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11-03-2010 | Oncology | Article

PSA fall after antibiotics does not indicate absence of prostate cancer

Abstract

Free abstract

MedWire News: Patients with type IV prostatitis and high prostate-specific antigen (PSA) levels are equally likely to show a decrease in the marker whether they receive antibiotics or placebo, researchers report.

Furthermore, men who do show a decrease in PSA after antibiotics or placebo are not at reduced risk of being diagnosed with prostate cancer on subsequent biopsy, report Rua Votorantim, (State University of Campinas, Brazil) and colleagues.

The researchers studied 200 men between 50 and 75 years old with a PSA of between 2.5–10.0 ng/dl. Of these men, 98 had a diagnosis of type IV prostatitis. In a prospective, double-blind trial these 98 men were randomly assigned to receive placebo or antibiotics twice a day for 4 weeks.

Among patients who received placebo, 29 (59.2%) patients showed a decrease in PSA and nine (31%) had cancer on biopsy. Among patients who received antibiotics, 26 (53.1%) patients showed a decrease in PSA and seven (26.9%) had cancer on biopsy. There was no statistical difference in either group in relation to PSA decrease after treatment or the presence of tumor.

Stopiglia et al comment in the Journal of Urology: “This study shows that antimicrobial therapy was no more effective than placebo in reducing PSA, and that the proportion of patients with cancer was similar in both groups (at least a third). More studies and larger samples should be conducted to confirm our data.”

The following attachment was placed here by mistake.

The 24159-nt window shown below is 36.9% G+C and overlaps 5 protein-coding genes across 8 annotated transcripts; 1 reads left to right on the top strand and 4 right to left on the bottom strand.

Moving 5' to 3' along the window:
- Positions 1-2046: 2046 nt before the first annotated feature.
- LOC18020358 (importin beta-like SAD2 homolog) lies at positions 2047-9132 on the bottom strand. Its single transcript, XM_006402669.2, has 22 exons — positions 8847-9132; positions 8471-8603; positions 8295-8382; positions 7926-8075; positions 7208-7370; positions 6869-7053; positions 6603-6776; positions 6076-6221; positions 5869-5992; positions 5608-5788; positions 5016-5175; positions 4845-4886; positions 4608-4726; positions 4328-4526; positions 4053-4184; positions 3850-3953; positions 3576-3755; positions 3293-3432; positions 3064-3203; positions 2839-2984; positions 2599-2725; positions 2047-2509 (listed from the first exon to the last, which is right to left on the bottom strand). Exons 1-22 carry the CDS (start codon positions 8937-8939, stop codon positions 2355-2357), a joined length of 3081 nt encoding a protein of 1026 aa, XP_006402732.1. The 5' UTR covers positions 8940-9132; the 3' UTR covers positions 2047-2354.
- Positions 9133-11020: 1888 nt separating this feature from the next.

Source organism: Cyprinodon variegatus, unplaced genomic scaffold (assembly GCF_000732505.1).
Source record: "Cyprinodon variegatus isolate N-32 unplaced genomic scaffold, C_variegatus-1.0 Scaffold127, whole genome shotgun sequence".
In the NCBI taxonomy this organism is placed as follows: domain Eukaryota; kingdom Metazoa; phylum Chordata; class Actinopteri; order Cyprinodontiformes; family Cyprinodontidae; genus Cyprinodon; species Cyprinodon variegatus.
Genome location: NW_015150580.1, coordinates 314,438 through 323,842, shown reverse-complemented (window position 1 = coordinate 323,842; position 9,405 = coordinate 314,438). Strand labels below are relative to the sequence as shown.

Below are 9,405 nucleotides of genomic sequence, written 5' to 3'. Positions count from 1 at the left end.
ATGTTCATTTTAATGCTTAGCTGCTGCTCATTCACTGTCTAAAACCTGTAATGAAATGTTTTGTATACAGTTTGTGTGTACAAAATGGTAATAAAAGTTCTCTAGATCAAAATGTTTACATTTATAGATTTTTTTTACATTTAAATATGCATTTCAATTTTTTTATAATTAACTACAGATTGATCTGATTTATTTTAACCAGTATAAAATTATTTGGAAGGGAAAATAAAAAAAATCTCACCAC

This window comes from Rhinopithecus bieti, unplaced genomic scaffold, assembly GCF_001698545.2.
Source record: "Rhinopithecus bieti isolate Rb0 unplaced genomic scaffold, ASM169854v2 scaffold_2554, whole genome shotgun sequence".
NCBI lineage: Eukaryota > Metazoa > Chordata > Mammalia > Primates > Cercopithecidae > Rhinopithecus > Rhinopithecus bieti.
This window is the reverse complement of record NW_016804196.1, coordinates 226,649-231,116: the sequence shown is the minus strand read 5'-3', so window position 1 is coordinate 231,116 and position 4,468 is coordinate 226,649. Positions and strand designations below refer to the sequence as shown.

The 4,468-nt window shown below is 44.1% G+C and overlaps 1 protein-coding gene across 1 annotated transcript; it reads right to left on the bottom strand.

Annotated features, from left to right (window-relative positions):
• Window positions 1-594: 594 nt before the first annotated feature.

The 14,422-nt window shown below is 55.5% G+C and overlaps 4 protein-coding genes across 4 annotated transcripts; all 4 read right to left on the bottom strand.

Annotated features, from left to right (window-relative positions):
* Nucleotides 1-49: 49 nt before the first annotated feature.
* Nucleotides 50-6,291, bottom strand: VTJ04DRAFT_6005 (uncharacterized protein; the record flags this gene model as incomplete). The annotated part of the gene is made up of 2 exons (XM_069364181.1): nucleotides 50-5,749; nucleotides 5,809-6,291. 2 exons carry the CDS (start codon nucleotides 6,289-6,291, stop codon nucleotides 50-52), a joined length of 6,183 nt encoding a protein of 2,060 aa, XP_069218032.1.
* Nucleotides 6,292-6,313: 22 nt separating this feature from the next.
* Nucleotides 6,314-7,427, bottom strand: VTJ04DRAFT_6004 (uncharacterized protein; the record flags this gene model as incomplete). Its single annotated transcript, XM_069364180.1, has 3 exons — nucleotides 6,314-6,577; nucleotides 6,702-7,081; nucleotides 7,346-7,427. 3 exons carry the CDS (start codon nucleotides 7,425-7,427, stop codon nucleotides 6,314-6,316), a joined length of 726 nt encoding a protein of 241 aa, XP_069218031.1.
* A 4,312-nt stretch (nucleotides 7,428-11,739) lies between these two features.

In an accompanying editorial, Sumer Baltaci (Ankara University School of Medicine, Turkey) commented: “Considering the power calculation above 80%, the sample size should be at least 130 patients (65 in each group). Therefore, the results should be read cautiously.”

He said: “As recent studies have revealed percent free PSA to be more helpful in suggesting prostate cancer after antibiotic treatment, future studies should include such PSA parameters.”

MedWire (www.medwire-news.md) is an independent clinical news service provided by Current Medicine Group, a trading division of Springer Healthcare Limited. © Springer Healthcare Ltd; 2010

By James Taylor

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